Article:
In the Public Eye

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Thursday, January 22, 2015 - 1:49pm

If you’re in a smashup, have a burst appendix or heart attack – there are many rooms in a specialized hospital department that are gateways to life-saving care.  But I’m told I can’t call that place an ED. It’s still got to be called an ER. That’s because pharmaceutical companies have hijacked “ED” with certain TV ads (invariably at dinner time, prompting questions from young minds about a certain condition lasting an undesired and unhealthy four hours).
 


In the Public Eye

Thursday, February 6, 2014 - 2:20pm

Enter hospital. Observe, and ask one question: “Am I in a social fabric that is safe and caring?” Expected answer, from stressed, overwhelmed patient, “I should be.” From caregiver, “We try to make it that way.”


Friday, January 17, 2014 - 8:16am

It’s amazing how keeping people out of hospitals and getting crooks into jail can travel along similar paths. The other day, healthcare futurist Joe Flower reflected on the important forces driving the biggest change in healthcare in anyone’s memory --- demographics, economics and technology.


Friday, January 3, 2014 - 10:49am

He stood typing on a keyboard behind the United Airlines counter. He flashed me a look. “You don’t really see me,” he said, “because I’m not really here.” So much for asking about changing flights. Soon, I’d be watching him trying to queue up folks to board a plane – so clueless that other United staff had to do his work for him.  So much for United's “bug off” brand of customer service in San Francisco.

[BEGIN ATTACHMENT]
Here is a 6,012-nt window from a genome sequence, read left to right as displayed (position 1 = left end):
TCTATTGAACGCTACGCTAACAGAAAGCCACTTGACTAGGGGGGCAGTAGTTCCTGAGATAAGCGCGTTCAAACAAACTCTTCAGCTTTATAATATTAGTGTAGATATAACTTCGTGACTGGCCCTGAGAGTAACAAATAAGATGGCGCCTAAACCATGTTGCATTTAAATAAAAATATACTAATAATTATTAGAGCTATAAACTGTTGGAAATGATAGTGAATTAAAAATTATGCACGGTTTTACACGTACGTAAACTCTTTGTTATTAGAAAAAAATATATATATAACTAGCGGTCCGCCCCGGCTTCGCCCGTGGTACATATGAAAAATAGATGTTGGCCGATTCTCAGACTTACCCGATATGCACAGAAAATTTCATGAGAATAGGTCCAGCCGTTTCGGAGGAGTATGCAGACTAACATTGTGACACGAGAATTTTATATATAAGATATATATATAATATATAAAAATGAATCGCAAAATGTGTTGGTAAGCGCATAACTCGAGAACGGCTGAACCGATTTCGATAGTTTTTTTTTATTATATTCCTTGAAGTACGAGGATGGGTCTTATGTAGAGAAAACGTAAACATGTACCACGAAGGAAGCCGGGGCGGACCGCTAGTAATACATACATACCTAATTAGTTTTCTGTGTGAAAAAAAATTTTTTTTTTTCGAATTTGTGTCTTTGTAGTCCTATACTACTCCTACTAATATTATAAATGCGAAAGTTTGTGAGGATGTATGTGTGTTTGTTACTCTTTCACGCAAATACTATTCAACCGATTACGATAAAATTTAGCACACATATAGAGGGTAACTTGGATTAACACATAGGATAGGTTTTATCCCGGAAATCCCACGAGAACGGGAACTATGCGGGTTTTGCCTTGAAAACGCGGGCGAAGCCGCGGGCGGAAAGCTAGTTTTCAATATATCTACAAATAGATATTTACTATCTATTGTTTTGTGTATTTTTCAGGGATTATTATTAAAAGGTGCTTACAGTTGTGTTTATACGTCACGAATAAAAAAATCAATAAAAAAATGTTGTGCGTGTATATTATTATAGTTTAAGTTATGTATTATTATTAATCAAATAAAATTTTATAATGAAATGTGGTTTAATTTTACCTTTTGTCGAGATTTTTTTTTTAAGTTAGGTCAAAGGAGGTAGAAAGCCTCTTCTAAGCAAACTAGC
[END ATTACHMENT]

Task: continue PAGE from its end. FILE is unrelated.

Friday, December 6, 2013 - 2:21pm

It’s 4 a.m. About 40 emails have accumulated since I last checked my phone six hours ago --- news alerts, various listserves, political updates.

It’s 5:30 a.m. If I’m lucky, the delivery driver has left three newspapers at my door – the Fresno Bee, New York Times and Wall Street Journal. Print is not dead, but some days it takes three papers in a blue bag to keep the wind from blowing the contents away. Before I head to work at 6:30 a.m., I will have read two, saving the Journal for later.


Monday, November 4, 2013 - 11:58am

Has the word “patient” outworn its usefulness? That question surfaced some months back at a Mayo Clinic symposium focusing on having patients take greater responsibility for their own care (or should I say “wellness?”).

The noun suggests one thing, the adjective something else again. Are folks awaiting medical care actually long-suffering, uncomplaining? (if yes, does that mean they are “compliant,” if no does that mean they’re an obstacle until handed off?)